As a person with both sweet tooth and a salty tooth, there is a wide variety of snacks that appeal to me. Of course, many of them are empty calorie ones that taste great but don’t give my body very good nutrients. That’s why tamari-roasted pepitas have become one of my favorites. Last year as I increased my calorie burn through active bicycle riding, pepitas have been a tasty and welcome snack for energy replenishment.
Pepitas are shelled pumpkin seeds. Some consider them a seasonal snack following the pumpkin carving of late fall. However, pepitas have a strong ethnic year ’round appeal also. The word itself is from Mexican Spanish. Lightly roasted, salted and unhulled pumpkin seeds are popular in Greece, too. The leading commercial producers of pumpkins include the U.S., Mexico, India and China.
They were a celebrated food of the Native American Indians who treasured them both for their dietary and medicinal properties. The cultivation of pumpkins spread throughout the world when the European explorers brought back many of the agricultural treasures of the New World.
In my experience pumpkin seeds come roasted and/or salted and remain in their hulls. The pepitas I have found are always already shelled.
The World’s Healthiest Foods site says that pepitas interrupt the triggering of prostate cell multiplication and benefit prostate health. Good news for us senior guys. Additionally, the carotinoids found in pumpkin seeds as well as the omega-3 fats are also being studied for their potential prostate benefits. Men with higher amounts of carotinoids in their diet have less risk for BPH (Benign prostatic hypertrophy); this is the connection that has led to an interest in pumpkin seed carotinoids.
Nutrients in pepitas have been investigated with respect to arthritis. Some of the compounds in pumpkin seeds have been found to lower cholesterol, too.
Holistic Online website says “The pumpkin seeds are a balanced source of good proteins. They are very nourishing and energizing. In addition to protein, they are an excellent source of iron, B vitamins, vitamin E, fiber, oil and minerals.
“Pumpkin seeds are high in zinc, a mineral that aids the healing process and is useful in treating an enlarged prostate gland. Other nutrients are magnesium, phosphorus, zinc, copper, potassium, niacin, folic acid, riboflavin and thiamin. They also contain pantothenic acid, unsaturated oils and antioxidants.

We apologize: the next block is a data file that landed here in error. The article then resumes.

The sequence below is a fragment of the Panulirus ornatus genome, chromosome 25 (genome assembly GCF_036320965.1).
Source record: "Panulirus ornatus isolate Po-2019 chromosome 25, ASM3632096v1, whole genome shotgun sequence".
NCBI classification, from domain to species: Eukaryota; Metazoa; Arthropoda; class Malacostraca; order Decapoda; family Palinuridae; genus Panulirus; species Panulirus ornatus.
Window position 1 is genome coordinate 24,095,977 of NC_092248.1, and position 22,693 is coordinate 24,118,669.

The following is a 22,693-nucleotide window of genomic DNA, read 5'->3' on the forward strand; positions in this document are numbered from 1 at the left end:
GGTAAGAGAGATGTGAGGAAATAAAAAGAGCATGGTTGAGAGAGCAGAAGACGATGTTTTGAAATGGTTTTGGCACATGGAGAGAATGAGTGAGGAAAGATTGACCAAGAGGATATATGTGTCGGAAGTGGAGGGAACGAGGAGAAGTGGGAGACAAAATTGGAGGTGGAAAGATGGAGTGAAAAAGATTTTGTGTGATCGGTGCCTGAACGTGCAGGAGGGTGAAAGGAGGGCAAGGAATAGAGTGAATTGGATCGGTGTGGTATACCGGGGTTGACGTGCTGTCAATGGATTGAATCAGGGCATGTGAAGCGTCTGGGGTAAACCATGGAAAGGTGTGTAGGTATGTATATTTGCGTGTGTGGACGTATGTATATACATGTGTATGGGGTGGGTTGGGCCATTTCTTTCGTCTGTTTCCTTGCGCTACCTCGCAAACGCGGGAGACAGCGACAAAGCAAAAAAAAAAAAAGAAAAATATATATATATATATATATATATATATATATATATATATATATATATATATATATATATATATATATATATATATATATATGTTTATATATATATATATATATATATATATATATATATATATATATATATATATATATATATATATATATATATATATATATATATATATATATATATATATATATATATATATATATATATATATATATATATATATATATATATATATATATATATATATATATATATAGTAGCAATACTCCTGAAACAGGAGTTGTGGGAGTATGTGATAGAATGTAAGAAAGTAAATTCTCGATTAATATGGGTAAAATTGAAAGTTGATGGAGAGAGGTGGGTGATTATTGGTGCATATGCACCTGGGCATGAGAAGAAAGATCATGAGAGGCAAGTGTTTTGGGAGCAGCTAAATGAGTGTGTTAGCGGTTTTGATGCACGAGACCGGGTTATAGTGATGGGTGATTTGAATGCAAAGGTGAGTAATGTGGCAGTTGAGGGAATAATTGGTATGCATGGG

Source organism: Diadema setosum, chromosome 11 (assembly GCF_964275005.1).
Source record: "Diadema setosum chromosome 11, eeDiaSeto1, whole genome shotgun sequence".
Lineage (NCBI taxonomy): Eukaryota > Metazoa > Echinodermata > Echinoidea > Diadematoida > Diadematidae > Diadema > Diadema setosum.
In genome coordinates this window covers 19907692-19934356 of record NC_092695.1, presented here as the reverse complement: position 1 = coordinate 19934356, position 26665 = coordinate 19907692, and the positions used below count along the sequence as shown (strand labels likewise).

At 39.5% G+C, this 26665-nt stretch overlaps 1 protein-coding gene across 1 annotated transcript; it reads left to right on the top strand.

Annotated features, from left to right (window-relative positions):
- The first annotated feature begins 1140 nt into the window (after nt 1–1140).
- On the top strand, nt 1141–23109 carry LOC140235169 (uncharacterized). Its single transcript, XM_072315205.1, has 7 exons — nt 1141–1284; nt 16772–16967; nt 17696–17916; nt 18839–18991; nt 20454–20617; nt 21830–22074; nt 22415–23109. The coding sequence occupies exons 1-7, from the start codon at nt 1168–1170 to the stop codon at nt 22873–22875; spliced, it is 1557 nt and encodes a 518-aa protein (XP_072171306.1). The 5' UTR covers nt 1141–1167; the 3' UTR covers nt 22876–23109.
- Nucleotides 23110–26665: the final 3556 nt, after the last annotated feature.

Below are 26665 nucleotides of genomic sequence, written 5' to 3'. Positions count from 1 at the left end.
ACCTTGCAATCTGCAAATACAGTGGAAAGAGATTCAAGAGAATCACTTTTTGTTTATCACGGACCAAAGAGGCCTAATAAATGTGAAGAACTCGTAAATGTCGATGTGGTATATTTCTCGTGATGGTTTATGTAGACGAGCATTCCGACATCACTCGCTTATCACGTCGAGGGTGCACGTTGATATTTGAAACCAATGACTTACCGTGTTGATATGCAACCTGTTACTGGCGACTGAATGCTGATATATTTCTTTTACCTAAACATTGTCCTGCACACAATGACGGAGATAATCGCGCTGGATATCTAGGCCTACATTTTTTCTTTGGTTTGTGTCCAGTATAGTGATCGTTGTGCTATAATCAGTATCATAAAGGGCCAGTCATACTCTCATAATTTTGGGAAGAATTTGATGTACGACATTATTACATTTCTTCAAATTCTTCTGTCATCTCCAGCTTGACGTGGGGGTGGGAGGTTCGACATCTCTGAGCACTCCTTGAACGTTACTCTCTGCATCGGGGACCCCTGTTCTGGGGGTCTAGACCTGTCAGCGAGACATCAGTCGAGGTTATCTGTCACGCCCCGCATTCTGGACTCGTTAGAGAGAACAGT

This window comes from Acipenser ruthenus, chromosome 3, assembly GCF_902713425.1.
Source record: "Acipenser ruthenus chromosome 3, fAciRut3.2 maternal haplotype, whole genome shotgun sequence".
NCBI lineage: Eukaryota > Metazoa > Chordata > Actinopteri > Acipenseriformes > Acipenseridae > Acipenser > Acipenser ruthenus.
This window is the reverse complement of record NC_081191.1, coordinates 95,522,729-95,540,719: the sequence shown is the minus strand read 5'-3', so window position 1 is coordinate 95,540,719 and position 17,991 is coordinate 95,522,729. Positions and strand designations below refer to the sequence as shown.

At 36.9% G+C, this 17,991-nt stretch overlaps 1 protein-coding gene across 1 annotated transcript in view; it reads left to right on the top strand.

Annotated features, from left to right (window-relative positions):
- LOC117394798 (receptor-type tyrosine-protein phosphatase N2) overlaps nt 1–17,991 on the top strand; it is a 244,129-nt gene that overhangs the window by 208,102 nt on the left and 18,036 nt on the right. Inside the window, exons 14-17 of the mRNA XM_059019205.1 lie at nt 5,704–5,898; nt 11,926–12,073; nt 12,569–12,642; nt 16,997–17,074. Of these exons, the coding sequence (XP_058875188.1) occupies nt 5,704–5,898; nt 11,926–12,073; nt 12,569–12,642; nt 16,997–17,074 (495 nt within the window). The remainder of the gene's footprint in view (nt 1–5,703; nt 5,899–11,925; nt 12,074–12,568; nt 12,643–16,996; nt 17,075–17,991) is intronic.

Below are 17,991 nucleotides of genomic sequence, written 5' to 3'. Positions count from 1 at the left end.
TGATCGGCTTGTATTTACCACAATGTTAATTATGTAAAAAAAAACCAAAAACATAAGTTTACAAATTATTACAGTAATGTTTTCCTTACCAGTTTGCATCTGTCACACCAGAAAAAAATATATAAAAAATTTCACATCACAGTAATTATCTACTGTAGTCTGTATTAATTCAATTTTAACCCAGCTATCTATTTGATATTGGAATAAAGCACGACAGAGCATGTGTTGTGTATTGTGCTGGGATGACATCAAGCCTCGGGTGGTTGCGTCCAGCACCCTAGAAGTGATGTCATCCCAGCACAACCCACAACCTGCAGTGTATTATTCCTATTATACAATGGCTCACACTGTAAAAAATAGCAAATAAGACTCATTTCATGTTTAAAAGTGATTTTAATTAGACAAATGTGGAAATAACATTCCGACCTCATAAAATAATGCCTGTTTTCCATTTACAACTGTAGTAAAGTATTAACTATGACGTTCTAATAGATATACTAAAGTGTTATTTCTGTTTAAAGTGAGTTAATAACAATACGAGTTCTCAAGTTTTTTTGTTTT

“Seeds roasted in oil generally contain saturated acids, making them even more energizing than plain-roasted seeds. Pumpkin seeds are said to be diuretic and to help in the treatment of urinary tract infections and prostate disorders. They also have a reputation for being an aphrodisiac.
A quarter cup of pepitas (2 ounces) contains 252 calories, 24 grams of fat, 5 grams of saturated fat, No cholesterol, 320 mg of sodium, 8 grams of carbohydrates, 2 grams of fiber and 18 grams of protein.
Check ’em out. You might be pleasantly surprised.
9 responses to “Are Pumpkin Seeds (Pepitas) Good For You?”
Pingback: Targeted Snacking « Two Regular Guys Talking about Food, Exercise and Men's Health
Pingback: Good Savings; Bad Buy « Two Regular Guys Talking about Food, Exercise and Men's Health
Pingback: Update on Tony’s Weight « Two Regular Guys Talking about Food, Exercise and Men's Health
Pingback: Targeted Snacking (Original June 27) « Two Regular Guys Talking about Food, Exercise and Men's Health
Pingback: “Move ya body” … Weight control « Two Regular Guys Talking about Food, Exercise and Men's Health
Pingback: Good Day Sunday | Two Regular Guys Talking about Food, Exercise and Men's Health
Pingback: Get A Food Scale for Portion Control | Two Regular Guys Talking about Food, Exercise and Men's Health
Pingback: Targeted Snacking | Two Regular Guys Talking about Food, Exercise and Men's Health
Pingback: Weight Control and Dentistry | Two Regular Guys Talking about Food, Exercise and Men's Health